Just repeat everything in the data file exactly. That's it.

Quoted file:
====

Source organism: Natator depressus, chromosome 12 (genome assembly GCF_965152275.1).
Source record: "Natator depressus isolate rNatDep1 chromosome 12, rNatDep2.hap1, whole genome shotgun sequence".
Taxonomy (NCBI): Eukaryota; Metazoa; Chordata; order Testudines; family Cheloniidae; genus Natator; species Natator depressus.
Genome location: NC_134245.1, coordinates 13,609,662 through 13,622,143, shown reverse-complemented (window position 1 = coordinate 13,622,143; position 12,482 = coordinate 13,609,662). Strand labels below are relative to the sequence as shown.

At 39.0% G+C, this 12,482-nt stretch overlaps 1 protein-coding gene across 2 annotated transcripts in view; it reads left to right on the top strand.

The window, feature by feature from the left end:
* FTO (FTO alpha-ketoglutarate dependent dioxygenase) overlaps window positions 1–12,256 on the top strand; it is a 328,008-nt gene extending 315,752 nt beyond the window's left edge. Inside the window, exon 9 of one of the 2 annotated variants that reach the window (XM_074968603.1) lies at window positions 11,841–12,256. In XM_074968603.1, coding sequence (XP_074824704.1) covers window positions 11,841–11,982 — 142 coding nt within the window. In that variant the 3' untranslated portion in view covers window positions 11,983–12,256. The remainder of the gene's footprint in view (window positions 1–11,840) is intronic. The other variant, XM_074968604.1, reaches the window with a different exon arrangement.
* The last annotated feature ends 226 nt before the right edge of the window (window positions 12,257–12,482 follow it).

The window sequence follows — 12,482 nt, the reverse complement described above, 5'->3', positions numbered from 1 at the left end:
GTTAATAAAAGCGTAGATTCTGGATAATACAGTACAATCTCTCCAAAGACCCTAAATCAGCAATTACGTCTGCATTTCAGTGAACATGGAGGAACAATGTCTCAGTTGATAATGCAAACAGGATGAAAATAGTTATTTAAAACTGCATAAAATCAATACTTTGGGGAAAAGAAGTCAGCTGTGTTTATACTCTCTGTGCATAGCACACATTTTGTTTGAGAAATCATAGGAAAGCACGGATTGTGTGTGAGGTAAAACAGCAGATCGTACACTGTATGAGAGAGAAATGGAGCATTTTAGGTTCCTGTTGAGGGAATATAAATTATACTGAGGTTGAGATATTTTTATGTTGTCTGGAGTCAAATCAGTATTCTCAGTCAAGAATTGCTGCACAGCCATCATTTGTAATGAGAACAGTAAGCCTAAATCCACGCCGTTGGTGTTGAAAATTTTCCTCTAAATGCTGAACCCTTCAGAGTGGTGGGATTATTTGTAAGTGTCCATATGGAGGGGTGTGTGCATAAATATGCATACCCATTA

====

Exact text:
Source organism: Natator depressus, chromosome 12 (genome assembly GCF_965152275.1).
Source record: "Natator depressus isolate rNatDep1 chromosome 12, rNatDep2.hap1, whole genome shotgun sequence".
Taxonomy (NCBI): Eukaryota; Metazoa; Chordata; order Testudines; family Cheloniidae; genus Natator; species Natator depressus.
Genome location: NC_134245.1, coordinates 13,609,662 through 13,622,143, shown reverse-complemented (window position 1 = coordinate 13,622,143; position 12,482 = coordinate 13,609,662). Strand labels below are relative to the sequence as shown.

At 39.0% G+C, this 12,482-nt stretch overlaps 1 protein-coding gene across 2 annotated transcripts in view; it reads left to right on the top strand.

The window, feature by feature from the left end:
* FTO (FTO alpha-ketoglutarate dependent dioxygenase) overlaps window positions 1–12,256 on the top strand; it is a 328,008-nt gene extending 315,752 nt beyond the window's left edge. Inside the window, exon 9 of one of the 2 annotated variants that reach the window (XM_074968603.1) lies at window positions 11,841–12,256. In XM_074968603.1, coding sequence (XP_074824704.1) covers window positions 11,841–11,982 — 142 coding nt within the window. In that variant the 3' untranslated portion in view covers window positions 11,983–12,256. The remainder of the gene's footprint in view (window positions 1–11,840) is intronic. The other variant, XM_074968604.1, reaches the window with a different exon arrangement.
* The last annotated feature ends 226 nt before the right edge of the window (window positions 12,257–12,482 follow it).

The window sequence follows — 12,482 nt, the reverse complement described above, 5'->3', positions numbered from 1 at the left end:
GTTAATAAAAGCGTAGATTCTGGATAATACAGTACAATCTCTCCAAAGACCCTAAATCAGCAATTACGTCTGCATTTCAGTGAACATGGAGGAACAATGTCTCAGTTGATAATGCAAACAGGATGAAAATAGTTATTTAAAACTGCATAAAATCAATACTTTGGGGAAAAGAAGTCAGCTGTGTTTATACTCTCTGTGCATAGCACACATTTTGTTTGAGAAATCATAGGAAAGCACGGATTGTGTGTGAGGTAAAACAGCAGATCGTACACTGTATGAGAGAGAAATGGAGCATTTTAGGTTCCTGTTGAGGGAATATAAATTATACTGAGGTTGAGATATTTTTATGTTGTCTGGAGTCAAATCAGTATTCTCAGTCAAGAATTGCTGCACAGCCATCATTTGTAATGAGAACAGTAAGCCTAAATCCACGCCGTTGGTGTTGAAAATTTTCCTCTAAATGCTGAACCCTTCAGAGTGGTGGGATTATTTGTAAGTGTCCATATGGAGGGGTGTGTGCATAAATATGCATACCCATTA